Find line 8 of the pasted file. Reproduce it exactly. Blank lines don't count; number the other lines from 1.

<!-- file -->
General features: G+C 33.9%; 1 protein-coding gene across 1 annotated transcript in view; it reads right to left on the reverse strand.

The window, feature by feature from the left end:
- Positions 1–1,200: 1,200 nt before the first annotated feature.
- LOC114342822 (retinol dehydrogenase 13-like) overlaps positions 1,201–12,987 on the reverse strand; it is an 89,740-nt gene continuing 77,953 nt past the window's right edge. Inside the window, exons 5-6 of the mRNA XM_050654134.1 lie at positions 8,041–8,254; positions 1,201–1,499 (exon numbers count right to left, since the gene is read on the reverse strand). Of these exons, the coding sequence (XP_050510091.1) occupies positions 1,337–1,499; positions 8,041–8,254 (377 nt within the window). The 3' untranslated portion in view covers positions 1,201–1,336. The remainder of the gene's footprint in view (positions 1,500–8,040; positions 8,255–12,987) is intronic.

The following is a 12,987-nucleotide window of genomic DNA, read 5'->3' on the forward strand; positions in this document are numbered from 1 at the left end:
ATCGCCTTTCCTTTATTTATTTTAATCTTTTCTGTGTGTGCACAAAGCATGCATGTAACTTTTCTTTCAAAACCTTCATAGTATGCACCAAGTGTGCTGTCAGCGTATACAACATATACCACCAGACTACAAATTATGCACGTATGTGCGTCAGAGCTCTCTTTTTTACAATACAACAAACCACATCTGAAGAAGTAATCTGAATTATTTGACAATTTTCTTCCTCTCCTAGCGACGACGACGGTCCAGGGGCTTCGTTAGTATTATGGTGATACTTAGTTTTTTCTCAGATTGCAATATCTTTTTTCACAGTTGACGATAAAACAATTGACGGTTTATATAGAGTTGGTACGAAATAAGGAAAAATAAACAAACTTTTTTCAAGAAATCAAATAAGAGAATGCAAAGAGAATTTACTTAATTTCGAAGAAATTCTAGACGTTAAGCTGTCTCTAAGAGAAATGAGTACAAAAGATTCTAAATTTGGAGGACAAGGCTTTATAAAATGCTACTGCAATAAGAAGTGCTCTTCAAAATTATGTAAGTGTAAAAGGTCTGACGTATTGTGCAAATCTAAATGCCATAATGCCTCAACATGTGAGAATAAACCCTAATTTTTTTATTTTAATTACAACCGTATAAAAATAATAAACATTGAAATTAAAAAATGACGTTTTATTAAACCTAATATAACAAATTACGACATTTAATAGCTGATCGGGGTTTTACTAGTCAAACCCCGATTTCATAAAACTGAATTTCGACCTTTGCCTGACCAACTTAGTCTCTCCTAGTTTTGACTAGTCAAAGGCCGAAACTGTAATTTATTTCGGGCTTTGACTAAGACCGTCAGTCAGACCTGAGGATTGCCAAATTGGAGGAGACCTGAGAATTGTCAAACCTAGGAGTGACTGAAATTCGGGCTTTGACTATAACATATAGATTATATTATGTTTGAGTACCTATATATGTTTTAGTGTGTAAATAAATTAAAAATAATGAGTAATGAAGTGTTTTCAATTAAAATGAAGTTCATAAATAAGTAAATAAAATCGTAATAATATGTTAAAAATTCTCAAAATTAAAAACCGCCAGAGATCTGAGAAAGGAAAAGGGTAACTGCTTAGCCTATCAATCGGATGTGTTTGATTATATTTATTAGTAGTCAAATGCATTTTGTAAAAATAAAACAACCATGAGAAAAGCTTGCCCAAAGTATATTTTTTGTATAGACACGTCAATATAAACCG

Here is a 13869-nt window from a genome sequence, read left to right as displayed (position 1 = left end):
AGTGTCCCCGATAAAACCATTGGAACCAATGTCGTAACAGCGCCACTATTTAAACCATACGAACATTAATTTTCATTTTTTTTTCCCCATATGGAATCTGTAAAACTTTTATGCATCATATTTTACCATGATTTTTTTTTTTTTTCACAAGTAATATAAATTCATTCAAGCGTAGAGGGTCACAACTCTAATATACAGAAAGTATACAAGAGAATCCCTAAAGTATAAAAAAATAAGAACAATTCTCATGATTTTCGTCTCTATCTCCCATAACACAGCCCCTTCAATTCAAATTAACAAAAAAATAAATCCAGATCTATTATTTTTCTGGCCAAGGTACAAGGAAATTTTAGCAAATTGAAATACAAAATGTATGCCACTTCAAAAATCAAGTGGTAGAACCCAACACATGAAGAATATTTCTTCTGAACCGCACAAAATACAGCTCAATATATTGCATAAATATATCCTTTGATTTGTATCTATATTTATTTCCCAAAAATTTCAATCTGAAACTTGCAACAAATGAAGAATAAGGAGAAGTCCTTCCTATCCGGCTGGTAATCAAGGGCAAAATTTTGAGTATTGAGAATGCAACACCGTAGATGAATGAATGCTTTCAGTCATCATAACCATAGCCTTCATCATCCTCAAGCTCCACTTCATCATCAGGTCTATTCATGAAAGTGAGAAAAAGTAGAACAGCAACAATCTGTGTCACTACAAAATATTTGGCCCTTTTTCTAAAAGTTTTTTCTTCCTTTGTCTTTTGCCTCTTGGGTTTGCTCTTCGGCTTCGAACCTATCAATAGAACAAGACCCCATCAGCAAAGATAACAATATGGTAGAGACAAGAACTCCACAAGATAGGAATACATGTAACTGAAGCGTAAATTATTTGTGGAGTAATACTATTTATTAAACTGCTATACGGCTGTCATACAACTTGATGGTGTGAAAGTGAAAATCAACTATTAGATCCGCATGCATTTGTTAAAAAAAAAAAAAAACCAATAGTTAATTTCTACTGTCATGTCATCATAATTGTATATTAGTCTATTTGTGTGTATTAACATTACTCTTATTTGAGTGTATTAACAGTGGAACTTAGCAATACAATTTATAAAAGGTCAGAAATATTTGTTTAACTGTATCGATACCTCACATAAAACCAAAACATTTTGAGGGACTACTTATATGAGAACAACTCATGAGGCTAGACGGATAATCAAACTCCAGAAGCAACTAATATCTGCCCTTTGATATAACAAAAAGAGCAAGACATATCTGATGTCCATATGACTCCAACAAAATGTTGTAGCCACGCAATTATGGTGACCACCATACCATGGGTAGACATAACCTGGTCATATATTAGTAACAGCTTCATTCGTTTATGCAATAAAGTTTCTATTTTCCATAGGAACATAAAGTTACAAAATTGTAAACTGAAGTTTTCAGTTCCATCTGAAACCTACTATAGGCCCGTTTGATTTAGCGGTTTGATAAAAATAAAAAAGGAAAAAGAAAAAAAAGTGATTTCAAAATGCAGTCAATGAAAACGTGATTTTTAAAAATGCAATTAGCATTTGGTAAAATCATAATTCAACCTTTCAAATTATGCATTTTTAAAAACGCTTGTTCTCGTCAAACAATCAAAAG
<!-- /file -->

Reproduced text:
AGTGTCCCCGATAAAACCATTGGAACCAATGTCGTAACAGCGCCACTATTTAAACCATACGAACATTAATTTTCATTTTTTTTTCCCCATATGGAATCTGTAAAACTTTTATGCATCATATTTTACCATGATTTTTTTTTTTTTTCACAAGTAATATAAATTCATTCAAGCGTAGAGGGTCACAACTCTAATATACAGAAAGTATACAAGAGAATCCCTAAAGTATAAAAAAATAAGAACAATTCTCATGATTTTCGTCTCTATCTCCCATAACACAGCCCCTTCAATTCAAATTAACAAAAAAATAAATCCAGATCTATTATTTTTCTGGCCAAGGTACAAGGAAATTTTAGCAAATTGAAATACAAAATGTATGCCACTTCAAAAATCAAGTGGTAGAACCCAACACATGAAGAATATTTCTTCTGAACCGCACAAAATACAGCTCAATATATTGCATAAATATATCCTTTGATTTGTATCTATATTTATTTCCCAAAAATTTCAATCTGAAACTTGCAACAAATGAAGAATAAGGAGAAGTCCTTCCTATCCGGCTGGTAATCAAGGGCAAAATTTTGAGTATTGAGAATGCAACACCGTAGATGAATGAATGCTTTCAGTCATCATAACCATAGCCTTCATCATCCTCAAGCTCCACTTCATCATCAGGTCTATTCATGAAAGTGAGAAAAAGTAGAACAGCAACAATCTGTGTCACTACAAAATATTTGGCCCTTTTTCTAAAAGTTTTTTCTTCCTTTGTCTTTTGCCTCTTGGGTTTGCTCTTCGGCTTCGAACCTATCAATAGAACAAGACCCCATCAGCAAAGATAACAATATGGTAGAGACAAGAACTCCACAAGATAGGAATACATGTAACTGAAGCGTAAATTATTTGTGGAGTAATACTATTTATTAAACTGCTATACGGCTGTCATACAACTTGATGGTGTGAAAGTGAAAATCAACTATTAGATCCGCATGCATTTGTTAAAAAAAAAAAAAAACCAATAGTTAATTTCTACTGTCATGTCATCATAATTGTATATTAGTCTATTTGTGTGTATTAACATTACTCTTATTTGAGTGTATTAACAGTGGAACTTAGCAATACAATTTATAAAAGGTCAGAAATATTTGTTTAACTGTATCGATACCTCACATAAAACCAAAACATTTTGAGGGACTACTTATATGAGAACAACTCATGAGGCTAGACGGATAATCAAACTCCAGAAGCAACTAATATCTGCCCTTTGATATAACAAAAAGAGCAAGACATATCTGATGTCCATATGACTCCAACAAAATGTTGTAGCCACGCAATTATGGTGACCACCATACCATGGGTAGACATAACCTGGTCATATATTAGTAACAGCTTCATTCGTTTATGCAATAAAGTTTCTATTTTCCATAGGAACATAAAGTTACAAAATTGTAAACTGAAGTTTTCAGTTCCATCTGAAACCTACTATAGGCCCGTTTGATTTAGCGGTTTGATAAAAATAAAAAAGGAAAAAGAAAAAAAAGTGATTTCAAAATGCAGTCAATGAAAACGTGATTTTTAAAAATGCAATTAGCATTTGGTAAAATCATAATTCAACCTTTCAAATTATGCATTTTTAAAAACGCTTGTTCTCGTCAAACAATCAAAAG